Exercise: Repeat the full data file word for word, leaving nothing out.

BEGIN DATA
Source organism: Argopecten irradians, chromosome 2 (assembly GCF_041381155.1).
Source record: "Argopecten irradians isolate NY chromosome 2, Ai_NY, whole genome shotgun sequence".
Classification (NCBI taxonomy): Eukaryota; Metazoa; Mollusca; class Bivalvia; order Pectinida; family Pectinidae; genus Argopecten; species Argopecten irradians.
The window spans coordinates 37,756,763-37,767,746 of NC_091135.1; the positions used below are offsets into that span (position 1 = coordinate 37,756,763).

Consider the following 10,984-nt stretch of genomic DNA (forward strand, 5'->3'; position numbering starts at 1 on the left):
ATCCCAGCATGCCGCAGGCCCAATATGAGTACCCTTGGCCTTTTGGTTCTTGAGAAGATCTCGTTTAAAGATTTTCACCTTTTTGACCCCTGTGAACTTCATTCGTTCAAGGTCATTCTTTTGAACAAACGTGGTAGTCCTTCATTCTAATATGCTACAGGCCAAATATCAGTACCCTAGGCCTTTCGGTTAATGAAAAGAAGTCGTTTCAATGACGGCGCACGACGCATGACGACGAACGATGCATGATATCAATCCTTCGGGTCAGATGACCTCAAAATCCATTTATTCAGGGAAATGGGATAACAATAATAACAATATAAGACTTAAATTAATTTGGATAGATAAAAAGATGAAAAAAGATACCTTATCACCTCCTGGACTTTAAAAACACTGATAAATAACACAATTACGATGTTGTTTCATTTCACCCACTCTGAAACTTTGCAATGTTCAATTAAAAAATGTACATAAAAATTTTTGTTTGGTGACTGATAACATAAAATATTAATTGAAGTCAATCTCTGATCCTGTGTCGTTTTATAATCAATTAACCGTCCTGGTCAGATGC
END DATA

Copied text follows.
Source organism: Argopecten irradians, chromosome 2 (assembly GCF_041381155.1).
Source record: "Argopecten irradians isolate NY chromosome 2, Ai_NY, whole genome shotgun sequence".
Classification (NCBI taxonomy): Eukaryota; Metazoa; Mollusca; class Bivalvia; order Pectinida; family Pectinidae; genus Argopecten; species Argopecten irradians.
The window spans coordinates 37,756,763-37,767,746 of NC_091135.1; the positions used below are offsets into that span (position 1 = coordinate 37,756,763).

Consider the following 10,984-nt stretch of genomic DNA (forward strand, 5'->3'; position numbering starts at 1 on the left):
ATCCCAGCATGCCGCAGGCCCAATATGAGTACCCTTGGCCTTTTGGTTCTTGAGAAGATCTCGTTTAAAGATTTTCACCTTTTTGACCCCTGTGAACTTCATTCGTTCAAGGTCATTCTTTTGAACAAACGTGGTAGTCCTTCATTCTAATATGCTACAGGCCAAATATCAGTACCCTAGGCCTTTCGGTTAATGAAAAGAAGTCGTTTCAATGACGGCGCACGACGCATGACGACGAACGATGCATGATATCAATCCTTCGGGTCAGATGACCTCAAAATCCATTTATTCAGGGAAATGGGATAACAATAATAACAATATAAGACTTAAATTAATTTGGATAGATAAAAAGATGAAAAAAGATACCTTATCACCTCCTGGACTTTAAAAACACTGATAAATAACACAATTACGATGTTGTTTCATTTCACCCACTCTGAAACTTTGCAATGTTCAATTAAAAAATGTACATAAAAATTTTTGTTTGGTGACTGATAACATAAAATATTAATTGAAGTCAATCTCTGATCCTGTGTCGTTTTATAATCAATTAACCGTCCTGGTCAGATGC